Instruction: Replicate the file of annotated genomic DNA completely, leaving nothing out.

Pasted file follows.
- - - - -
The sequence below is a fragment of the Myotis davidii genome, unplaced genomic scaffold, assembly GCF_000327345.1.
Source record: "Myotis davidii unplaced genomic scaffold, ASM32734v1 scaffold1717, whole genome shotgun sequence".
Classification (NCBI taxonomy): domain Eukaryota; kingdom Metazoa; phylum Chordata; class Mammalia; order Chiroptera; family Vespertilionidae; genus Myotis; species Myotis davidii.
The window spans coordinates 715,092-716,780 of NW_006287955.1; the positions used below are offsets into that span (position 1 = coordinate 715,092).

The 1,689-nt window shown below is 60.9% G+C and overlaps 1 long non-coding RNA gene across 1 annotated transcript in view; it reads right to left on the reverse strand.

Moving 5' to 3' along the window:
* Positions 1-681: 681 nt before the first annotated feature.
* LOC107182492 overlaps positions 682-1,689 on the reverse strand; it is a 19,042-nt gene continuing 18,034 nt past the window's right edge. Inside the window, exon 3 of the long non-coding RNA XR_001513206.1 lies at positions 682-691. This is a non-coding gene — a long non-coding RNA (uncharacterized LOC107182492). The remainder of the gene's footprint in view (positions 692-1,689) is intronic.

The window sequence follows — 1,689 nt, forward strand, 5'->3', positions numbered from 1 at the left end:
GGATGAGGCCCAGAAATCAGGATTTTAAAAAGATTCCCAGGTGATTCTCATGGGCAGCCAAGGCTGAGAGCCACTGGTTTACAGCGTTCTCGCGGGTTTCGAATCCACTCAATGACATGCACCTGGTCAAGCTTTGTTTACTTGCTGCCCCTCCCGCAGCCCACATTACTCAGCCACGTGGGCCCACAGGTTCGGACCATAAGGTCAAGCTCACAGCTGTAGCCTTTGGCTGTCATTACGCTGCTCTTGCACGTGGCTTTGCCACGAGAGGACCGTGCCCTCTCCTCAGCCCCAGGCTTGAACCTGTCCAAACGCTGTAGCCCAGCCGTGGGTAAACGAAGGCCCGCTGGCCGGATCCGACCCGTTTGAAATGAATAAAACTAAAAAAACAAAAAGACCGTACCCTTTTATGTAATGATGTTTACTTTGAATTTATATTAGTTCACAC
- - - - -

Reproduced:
The sequence below is a fragment of the Myotis davidii genome, unplaced genomic scaffold, assembly GCF_000327345.1.
Source record: "Myotis davidii unplaced genomic scaffold, ASM32734v1 scaffold1717, whole genome shotgun sequence".
Classification (NCBI taxonomy): domain Eukaryota; kingdom Metazoa; phylum Chordata; class Mammalia; order Chiroptera; family Vespertilionidae; genus Myotis; species Myotis davidii.
The window spans coordinates 715,092-716,780 of NW_006287955.1; the positions used below are offsets into that span (position 1 = coordinate 715,092).

The 1,689-nt window shown below is 60.9% G+C and overlaps 1 long non-coding RNA gene across 1 annotated transcript in view; it reads right to left on the reverse strand.

Moving 5' to 3' along the window:
* Positions 1-681: 681 nt before the first annotated feature.
* LOC107182492 overlaps positions 682-1,689 on the reverse strand; it is a 19,042-nt gene continuing 18,034 nt past the window's right edge. Inside the window, exon 3 of the long non-coding RNA XR_001513206.1 lies at positions 682-691. This is a non-coding gene — a long non-coding RNA (uncharacterized LOC107182492). The remainder of the gene's footprint in view (positions 692-1,689) is intronic.

The window sequence follows — 1,689 nt, forward strand, 5'->3', positions numbered from 1 at the left end:
GGATGAGGCCCAGAAATCAGGATTTTAAAAAGATTCCCAGGTGATTCTCATGGGCAGCCAAGGCTGAGAGCCACTGGTTTACAGCGTTCTCGCGGGTTTCGAATCCACTCAATGACATGCACCTGGTCAAGCTTTGTTTACTTGCTGCCCCTCCCGCAGCCCACATTACTCAGCCACGTGGGCCCACAGGTTCGGACCATAAGGTCAAGCTCACAGCTGTAGCCTTTGGCTGTCATTACGCTGCTCTTGCACGTGGCTTTGCCACGAGAGGACCGTGCCCTCTCCTCAGCCCCAGGCTTGAACCTGTCCAAACGCTGTAGCCCAGCCGTGGGTAAACGAAGGCCCGCTGGCCGGATCCGACCCGTTTGAAATGAATAAAACTAAAAAAACAAAAAGACCGTACCCTTTTATGTAATGATGTTTACTTTGAATTTATATTAGTTCACAC